[Musings of a Game Store Owner] Like a Boss- Exit Plan
Throughout the “Like a Boss” Series, I’ve talked about the realities of owning your own business and being your own boss. We’ve discussed a lot of issues surrounding starting up, talked about management, some operations and day to day issues as well as problems an owner can encounter.
What we haven’t talked about is how (and when) to get out of business.
It might seem counter-intuitive to plan to close your business, but in my opinion it’s an essential step. Knowing not only how to go about shutting down but also when to do it can be truly good for your planning process and how your overall operations work in day to day life.
HOW does planning when and how to close up shop help you? The simplest way is in clear thinking. If you have a direction and idea of what to do when, it can help a lot of other aspects of your business fall into place. Despite last week’s discussion, we’ve found that planning for “A” has helped us think about the rest of the alphabet and our approach towards those concerns. This gives us a clear direction and shapes our perspective on all of our activities either towards that goal or in avoidance of that outcome, depending on what “A” was.
What does that look like? I’ll show you a couple of exit plans to try to explain.
The first is the “Hit By a Bus” plan.
You should have a contingency plan for what happens to your business if you are no longer able to operate it- if you are in a horrible accident or die. Even if it’s extremely simple like “sell everything and pay off the bills”, you should delineate those wishes clearly; preferably in writing.
This will give other people around you some direction and idea of what you expect of them. Your support network obviously wants you to succeed and live forever, but they will feel a lot more in control if they know what to do when things go sideways.
Be specific about the ways to accomplish your plan. Is there insurance in place? If so, who is the carrier? Where are the papers for it? Who do you want executing these provisions? Is there a single CRUCIAL bill or debt that needs to be dealt with first? Second? Etc.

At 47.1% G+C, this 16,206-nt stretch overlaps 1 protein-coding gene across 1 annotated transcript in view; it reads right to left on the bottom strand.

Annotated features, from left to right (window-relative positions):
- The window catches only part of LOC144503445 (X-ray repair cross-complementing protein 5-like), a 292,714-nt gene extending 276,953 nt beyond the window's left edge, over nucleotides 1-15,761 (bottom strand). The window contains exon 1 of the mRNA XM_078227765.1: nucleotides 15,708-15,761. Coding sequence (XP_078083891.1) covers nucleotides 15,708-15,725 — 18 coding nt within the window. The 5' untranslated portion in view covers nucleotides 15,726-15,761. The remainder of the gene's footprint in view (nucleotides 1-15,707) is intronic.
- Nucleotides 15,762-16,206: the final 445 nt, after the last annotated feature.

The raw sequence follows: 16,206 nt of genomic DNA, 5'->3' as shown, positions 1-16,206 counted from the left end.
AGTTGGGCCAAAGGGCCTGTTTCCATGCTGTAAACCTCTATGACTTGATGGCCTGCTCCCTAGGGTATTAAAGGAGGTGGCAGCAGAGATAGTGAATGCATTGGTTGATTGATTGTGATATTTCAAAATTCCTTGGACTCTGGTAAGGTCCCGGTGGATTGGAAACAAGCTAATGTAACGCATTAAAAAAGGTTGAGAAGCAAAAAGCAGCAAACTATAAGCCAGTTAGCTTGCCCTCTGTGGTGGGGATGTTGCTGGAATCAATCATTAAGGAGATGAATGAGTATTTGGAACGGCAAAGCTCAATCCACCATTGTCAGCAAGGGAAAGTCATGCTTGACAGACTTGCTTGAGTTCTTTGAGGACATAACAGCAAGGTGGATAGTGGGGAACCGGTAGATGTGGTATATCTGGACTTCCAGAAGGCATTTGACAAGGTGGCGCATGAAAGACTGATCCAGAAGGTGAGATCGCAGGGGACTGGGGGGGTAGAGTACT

If you are still living but incapacitated, do you want your family/friends/network to continue to operate your business or sell the inventory? Talking about and planning for the morbid seeming stuff is actually really freeing and can give you a lot more autonomy as well as a much better idea of what you expect on a gut level, day-to-day basis.
I’ll admit that TheDude and I haven’t done everything I’ve talked about in this series (at least not at first). Many of the things I’ve brought up have been discovered through trial and error or through watching other businesses and learning from their example. A specific instance came up very recently.
A store about two hours from us recently suffered an incredible loss. The owner, a long time staple of the community, passed away. This store was an absolute hallmark of the community, and the loss of the owner truly rocked the community. The idea of losing both the store and the owner was absolutely devastating to most gamers in that area, and a group of them collaborated to buy the business from the family.
This certainly wasn’t in anyone’s plan- it happened organically and offered the best possible solution to both parties. The family didn’t have the knowledge, ability or interest to operate a small niche business, and wasn’t saddled with the additional burden of trying to loosen themselves of the property and inventory at an already emotionally raw time. The community didn’t lose an emotional cornerstone of their gaming lives, and no single person was responsible for funding the buyout.
We also saw an entirely different kind of exit plan this year- and that was a
There’s a store roughly an hour north of us that opened because the owner loved gaming, but there wasn’t a store in the area. So he opened one. He built a very successful business and pretty loyal group of customers for his market. He helped generate new passion for gaming in his area (to the extent that a competitor opened up this past year) and had a beautiful array of products. (His basement of backstock is legendary.) But he didn’t want to be a game store owner. He didn’t love operating his own place and he missed playing- a LOT.
So he let his community know that he was trying to sell the business. I’m not sure of the particulars, but he found a buyer. He brought the buyer in and had the guy shadow him for a couple weeks from what I heard- and introduced him to the community. The new and old owner made the transition pretty easy, and announced to the community that hey, new guy was in charge now. The customers have been very responsive and the business seems to be doing well considering the change.
The old owner knew he wanted out and planned his business to get him to “retirement”. The planned exit doesn’t have to be after the fact. You can plan for “I want to quit after I make XXX dollars” or “after I turn YYY years old”, or any number of things. Having the plan for being able to get out is a great way to know that no matter what, you’re covered.
So far all my examples have been assuming that your imaginary business is successful. But you should also have a FIRE SALE plan, in the event that things don’t go well for you. No one wants to think about that, but it does happen that businesses fail, and being prepared for how to get rid of as much debt as possible is generally a good plan.
Having an exit plan is an executive decision. You can decide to postpone it because hey, you’re busy trying to OPEN your business, but knowing that planning for the end is a possibility can only help you down the road.
PS: So far our plan is : keep doing this for as long as we can. Then punt. (I said we don’t always do the stuff I talk about here!)